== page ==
1st Recovered and Upgraded Block 5 Falcon 9 SpaceX Booster Sails into Port Canaveral: Photos

1st launched
and soft landing recovered SpaceX Block 5 Falcon 9 booster
arrives atop OCISLY droneship at dawn May 15 morning
into Port Canaveral, Fl sailing through rough seas, high winds and completely
overcast skies – as seen from the ports Jetty Park Pier barely four days after May
11 blastoff with Bangabandhu-1 comsat from pad 40 on Cape Canaveral Air Force Station.
Credit: Ken Kremer/kenkremer.com/spaceupclose.com

Ken Kremer 
  
SpaceUpClose.com     19 May 2018

PORT CANAVERAL, FL –  Four days after the beautiful blastoff and subsequent
successful sea-based drone ship landing of the 1st upgraded Block 5
version of SpaceX’s workhorse commercial Falcon 9 rocket on Friday, May 11,
from the Florida Space Coast, the recovered first stage booster sailed superbly
into her home base at Port Canaveral at dawn Tuesday, May 15. UPDATED May 26


This widely revamped
version of the Falcon 9 is also critically important to America’s future in
space because this US rocket will also soon launch US astronauts back to space and
the space station from US soil – hopefully later this year or early in 2019.  





1st Recovered SpaceX
Block 5 Falcon 9 goes airborne 2nd time after being
hoisted off OCISLY drone ship on May 15, 2018 onto ground work pedestal after
sailing into Port Canaveral, FL
.  Credit: Ken Kremer/kenkremer.com/spaceupclose.com

Enjoy our eyewitness
SpaceUpClose.com photo gallery of the Falcon 9 boosters ocean based platform return
to America’s Premier Spaceport!

SpaceX Navy tows 1st
launched and soft landing recovered Block 5 Falcon 9 booster
arrives atop OCISLY droneship at dawn May 15 morning
into Port Canaveral, Fl sailing through rough seas, high winds and completely
overcast skies – as seen from the ports Jetty Park Pier barely four days after May
11 blastoff with Bangabandhu-1 comsat from pad 40 on Cape Canaveral Air Force Station.
Credit: Ken Kremer/kenkremer.com/spaceupclose.com
This story and imagery
are belatedly online here due to my need to travel later the same day to NASA’s
eastern Virginia shore launch base at Wallops Island to see the upcoming launch
of the Orbital ATK Antares rocket carrying the Cygnus cargo freighter on the
OA-9 resupply mission for NASA to the International Space Station (ISS). 



SpaceX Navy tows 1st
recovered Block 5 Falcon 9 booster arriving
atop
OCISLY droneship at dawn May 15 morning into Port Canaveral, Fl – as seen from
Jetty Park Pier four days after May 11 blastoff with Bangabandhu-1 comsat from
pad 40 on Cape Canaveral Air Force Station.
Credit: Ken
Kremer/kenkremer.com/spaceupclose.com

Poor weather apparently
caused some changes to the boosters arrival time back into port – but it was nevertheless
a marvelous sight to behold a used rocket returning from the sea after its
maiden delivery trip to the edge of space and back.

Recovered SpaceX Falcon 9
Block 5 booster arrives at dawn at the mouth of Port Canaveral May 15 sailing
atop OCISLY drone ship
as seen by
spectators from Jetty Park Pier four days after May 11 blastoff with
Bangabandhu-1 from Cape Canaveral Air Force Station.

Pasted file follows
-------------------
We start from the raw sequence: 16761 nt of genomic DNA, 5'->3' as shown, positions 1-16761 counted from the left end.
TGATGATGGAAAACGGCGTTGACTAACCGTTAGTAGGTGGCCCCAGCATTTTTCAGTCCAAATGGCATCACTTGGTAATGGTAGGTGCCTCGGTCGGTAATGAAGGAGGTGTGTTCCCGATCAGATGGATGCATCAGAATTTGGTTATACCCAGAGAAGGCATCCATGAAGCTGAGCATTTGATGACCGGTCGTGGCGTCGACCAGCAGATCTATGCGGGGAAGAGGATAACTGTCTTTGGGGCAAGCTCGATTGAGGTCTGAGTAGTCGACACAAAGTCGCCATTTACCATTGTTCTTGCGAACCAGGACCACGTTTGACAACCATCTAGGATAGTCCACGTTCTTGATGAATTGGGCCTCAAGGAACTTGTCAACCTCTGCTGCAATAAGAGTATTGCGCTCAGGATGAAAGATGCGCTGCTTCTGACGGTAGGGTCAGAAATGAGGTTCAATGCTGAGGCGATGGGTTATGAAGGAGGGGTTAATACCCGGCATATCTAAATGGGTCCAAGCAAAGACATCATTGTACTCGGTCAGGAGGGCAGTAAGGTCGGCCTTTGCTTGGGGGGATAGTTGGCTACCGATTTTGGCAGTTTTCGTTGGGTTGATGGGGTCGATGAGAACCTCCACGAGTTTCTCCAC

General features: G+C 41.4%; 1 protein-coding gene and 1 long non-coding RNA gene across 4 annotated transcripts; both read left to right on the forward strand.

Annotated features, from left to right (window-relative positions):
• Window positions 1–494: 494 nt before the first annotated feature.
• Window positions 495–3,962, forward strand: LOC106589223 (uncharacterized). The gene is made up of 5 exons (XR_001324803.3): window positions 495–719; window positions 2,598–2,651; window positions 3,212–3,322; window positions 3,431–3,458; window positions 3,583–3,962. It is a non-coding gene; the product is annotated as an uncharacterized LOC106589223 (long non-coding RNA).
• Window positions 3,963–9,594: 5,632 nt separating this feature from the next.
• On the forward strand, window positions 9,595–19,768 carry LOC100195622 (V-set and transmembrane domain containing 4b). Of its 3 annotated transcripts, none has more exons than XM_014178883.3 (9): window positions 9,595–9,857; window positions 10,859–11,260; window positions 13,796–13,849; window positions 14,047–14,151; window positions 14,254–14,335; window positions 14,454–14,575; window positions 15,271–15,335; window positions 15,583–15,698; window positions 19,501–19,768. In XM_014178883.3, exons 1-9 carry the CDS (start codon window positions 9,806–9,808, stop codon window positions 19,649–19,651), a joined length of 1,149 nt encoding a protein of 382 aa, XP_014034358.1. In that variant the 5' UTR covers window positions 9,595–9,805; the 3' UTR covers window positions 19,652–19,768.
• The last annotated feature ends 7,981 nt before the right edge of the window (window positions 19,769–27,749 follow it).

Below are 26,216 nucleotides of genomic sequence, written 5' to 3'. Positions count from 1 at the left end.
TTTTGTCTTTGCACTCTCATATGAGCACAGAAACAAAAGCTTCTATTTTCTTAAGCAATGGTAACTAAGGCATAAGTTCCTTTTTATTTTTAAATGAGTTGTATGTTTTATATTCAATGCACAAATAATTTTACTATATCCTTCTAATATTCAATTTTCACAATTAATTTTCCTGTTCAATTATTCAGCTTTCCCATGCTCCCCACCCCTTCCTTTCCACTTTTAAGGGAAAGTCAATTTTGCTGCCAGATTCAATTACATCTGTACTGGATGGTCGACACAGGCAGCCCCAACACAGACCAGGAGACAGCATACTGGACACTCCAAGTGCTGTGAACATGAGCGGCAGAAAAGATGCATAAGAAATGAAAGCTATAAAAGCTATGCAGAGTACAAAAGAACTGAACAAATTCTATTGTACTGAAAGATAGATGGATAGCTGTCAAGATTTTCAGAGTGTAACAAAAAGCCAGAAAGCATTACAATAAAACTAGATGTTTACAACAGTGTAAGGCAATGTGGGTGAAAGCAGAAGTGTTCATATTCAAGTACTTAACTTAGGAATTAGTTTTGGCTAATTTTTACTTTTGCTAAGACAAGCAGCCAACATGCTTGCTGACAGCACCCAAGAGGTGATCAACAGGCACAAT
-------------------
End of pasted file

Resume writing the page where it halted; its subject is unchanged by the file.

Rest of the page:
Credit: Ken Kremer/kenkremer.com/spaceupclose.com

Rough seas, chilly temperatures, completely overcast
skies, misty sprays and
high winds greeted the small SpaceX fleet of tugboats, vessels
and a very special ‘drone ship’ as they carefully approached the mouth of Port Canaveral
and Tug Rachel towed the now ‘Flight-Proven’ first stage booster.

I witnessed the boosters
arrival from out at the end of the Jetty Park Pier as it approached around 7
a.m. EDT Tuesday morning May 15 – initially barely visible just as a distant
speck on the horizon and which gradually grew larger in appearance as it cruised
in closer from out in the Atlantic Ocean.
UpClose look at landing
legs and base of 1st droneship recovered SpaceX Block 5 Falcon 9
sailing into Port Canaveral at dawn May 15 anchored to deck,
four days after May 11 blastoff with
Bangabandhu-1 comsat from pad 40 on Cape Canaveral Air Force Station.
Credit: Ken Kremer/kenkremer.com/spaceupclose.com

Some eight minutes
after successfully launching Bangabandhu-1 on May 11, the first ever
geostationary communications satellite for the nation of Bangladesh, the first
stage accomplished a precision guided soft landing onto the deck of the drone
ship named ‘Of Course I Still Love You’ or OCISLY for short, by reigniting a
subset of the 9 Merlin 1D first stage engines.

OCISLY had been prepositioned
in the Atlantic Ocean some 400 miles (640 km) offshore of Florida’s East Coast
days before the launch.

The new black and
white paint scheme made it easier to spot the booster far out at sea as well as
track it accelerating to space during the spectacular launch.

The 15-story tall and
now rather sooty used booster with landing legs fully deployed was clearly
anchored to the surface of the drone ship – firmly clasped in the grip of the multipronged
robot nicknamed ‘Roomba’ with additional hold down support cabling to prevent it
from sliding overboard and crashing into the sea or tipping over and smashing onto
the deck amidst the ever constant and mighty ocean waves.   

Furthermore, the 156-foot-tall
booster appeared to have touched down fully erect on the OCISILY platform at
sea. No tilt was visible to my eyes as had been the case on a few prior drone